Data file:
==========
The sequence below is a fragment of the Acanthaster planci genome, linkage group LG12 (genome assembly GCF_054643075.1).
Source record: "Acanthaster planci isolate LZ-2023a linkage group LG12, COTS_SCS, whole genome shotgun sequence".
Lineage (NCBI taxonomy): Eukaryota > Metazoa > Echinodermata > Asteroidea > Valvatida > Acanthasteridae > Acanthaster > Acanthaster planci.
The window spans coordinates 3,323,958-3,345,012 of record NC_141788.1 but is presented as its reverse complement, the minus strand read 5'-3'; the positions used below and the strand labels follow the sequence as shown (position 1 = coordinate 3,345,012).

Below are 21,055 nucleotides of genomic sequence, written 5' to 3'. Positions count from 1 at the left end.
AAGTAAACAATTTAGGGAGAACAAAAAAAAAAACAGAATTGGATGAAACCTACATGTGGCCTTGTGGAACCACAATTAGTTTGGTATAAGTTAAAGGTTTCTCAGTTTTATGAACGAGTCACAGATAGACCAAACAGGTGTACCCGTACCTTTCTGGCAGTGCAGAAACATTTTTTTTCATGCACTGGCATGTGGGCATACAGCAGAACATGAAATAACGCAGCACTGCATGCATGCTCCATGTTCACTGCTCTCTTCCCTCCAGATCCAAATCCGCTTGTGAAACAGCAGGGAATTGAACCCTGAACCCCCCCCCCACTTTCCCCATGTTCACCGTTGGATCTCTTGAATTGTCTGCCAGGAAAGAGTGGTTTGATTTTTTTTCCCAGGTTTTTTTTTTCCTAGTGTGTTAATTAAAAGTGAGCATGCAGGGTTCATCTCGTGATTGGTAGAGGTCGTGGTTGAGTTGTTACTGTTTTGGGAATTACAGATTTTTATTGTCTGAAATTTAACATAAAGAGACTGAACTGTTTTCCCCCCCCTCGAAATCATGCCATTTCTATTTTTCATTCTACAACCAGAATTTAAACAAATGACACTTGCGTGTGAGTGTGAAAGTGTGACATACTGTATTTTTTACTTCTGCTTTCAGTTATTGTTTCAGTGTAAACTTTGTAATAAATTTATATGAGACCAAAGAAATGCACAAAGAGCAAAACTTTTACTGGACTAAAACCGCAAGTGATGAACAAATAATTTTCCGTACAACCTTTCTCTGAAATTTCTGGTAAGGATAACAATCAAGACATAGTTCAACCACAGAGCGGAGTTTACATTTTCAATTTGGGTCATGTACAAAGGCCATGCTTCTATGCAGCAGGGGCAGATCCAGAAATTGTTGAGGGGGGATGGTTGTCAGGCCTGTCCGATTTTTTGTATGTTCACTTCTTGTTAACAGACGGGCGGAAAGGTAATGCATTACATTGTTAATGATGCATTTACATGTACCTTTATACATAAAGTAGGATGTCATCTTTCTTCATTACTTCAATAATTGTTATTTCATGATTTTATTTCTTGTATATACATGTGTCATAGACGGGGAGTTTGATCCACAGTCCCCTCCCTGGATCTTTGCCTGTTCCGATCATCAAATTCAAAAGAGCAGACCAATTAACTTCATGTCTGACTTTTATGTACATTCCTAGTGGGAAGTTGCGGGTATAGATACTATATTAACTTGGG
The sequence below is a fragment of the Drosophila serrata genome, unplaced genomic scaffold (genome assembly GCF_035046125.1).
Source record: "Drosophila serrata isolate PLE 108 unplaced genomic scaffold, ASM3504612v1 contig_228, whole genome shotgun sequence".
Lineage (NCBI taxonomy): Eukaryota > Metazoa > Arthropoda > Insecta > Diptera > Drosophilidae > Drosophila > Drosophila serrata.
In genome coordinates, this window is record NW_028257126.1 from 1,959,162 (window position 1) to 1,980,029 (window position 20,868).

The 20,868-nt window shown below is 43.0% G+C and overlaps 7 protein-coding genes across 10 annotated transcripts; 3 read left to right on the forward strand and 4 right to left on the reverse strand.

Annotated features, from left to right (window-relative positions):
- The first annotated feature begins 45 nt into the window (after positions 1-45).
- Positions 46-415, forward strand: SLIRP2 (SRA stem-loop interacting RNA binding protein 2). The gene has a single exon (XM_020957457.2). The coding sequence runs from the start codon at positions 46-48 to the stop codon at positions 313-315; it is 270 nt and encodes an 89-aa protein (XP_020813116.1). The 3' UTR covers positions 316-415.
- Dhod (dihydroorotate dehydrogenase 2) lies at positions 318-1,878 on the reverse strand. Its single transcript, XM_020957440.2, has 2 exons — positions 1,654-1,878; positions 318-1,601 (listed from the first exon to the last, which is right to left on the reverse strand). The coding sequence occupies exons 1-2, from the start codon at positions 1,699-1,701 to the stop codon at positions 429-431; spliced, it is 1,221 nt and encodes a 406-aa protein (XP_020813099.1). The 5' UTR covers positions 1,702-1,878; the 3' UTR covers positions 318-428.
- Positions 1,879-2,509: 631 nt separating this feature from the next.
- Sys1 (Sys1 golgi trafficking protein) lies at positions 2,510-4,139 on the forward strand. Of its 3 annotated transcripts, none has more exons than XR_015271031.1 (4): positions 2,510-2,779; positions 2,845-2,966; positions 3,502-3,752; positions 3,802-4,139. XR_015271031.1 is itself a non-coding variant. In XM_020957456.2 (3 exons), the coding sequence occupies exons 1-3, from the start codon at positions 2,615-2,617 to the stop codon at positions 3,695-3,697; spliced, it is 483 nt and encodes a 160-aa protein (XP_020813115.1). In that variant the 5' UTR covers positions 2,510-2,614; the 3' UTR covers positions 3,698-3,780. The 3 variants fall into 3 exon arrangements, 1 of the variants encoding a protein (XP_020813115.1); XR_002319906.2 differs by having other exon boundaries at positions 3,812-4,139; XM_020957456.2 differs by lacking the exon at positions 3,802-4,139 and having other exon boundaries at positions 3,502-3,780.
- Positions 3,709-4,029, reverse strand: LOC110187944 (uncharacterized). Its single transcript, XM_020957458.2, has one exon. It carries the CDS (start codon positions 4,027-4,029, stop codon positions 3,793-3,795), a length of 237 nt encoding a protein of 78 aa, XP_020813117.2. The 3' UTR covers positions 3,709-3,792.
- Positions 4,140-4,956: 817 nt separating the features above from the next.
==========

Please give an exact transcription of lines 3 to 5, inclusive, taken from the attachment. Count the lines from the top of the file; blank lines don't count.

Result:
Lineage (NCBI taxonomy): Eukaryota > Metazoa > Echinodermata > Asteroidea > Valvatida > Acanthasteridae > Acanthaster > Acanthaster planci.
The window spans coordinates 3,323,958-3,345,012 of record NC_141788.1 but is presented as its reverse complement, the minus strand read 5'-3'; the positions used below and the strand labels follow the sequence as shown (position 1 = coordinate 3,345,012).

Below are 21,055 nucleotides of genomic sequence, written 5' to 3'. Positions count from 1 at the left end.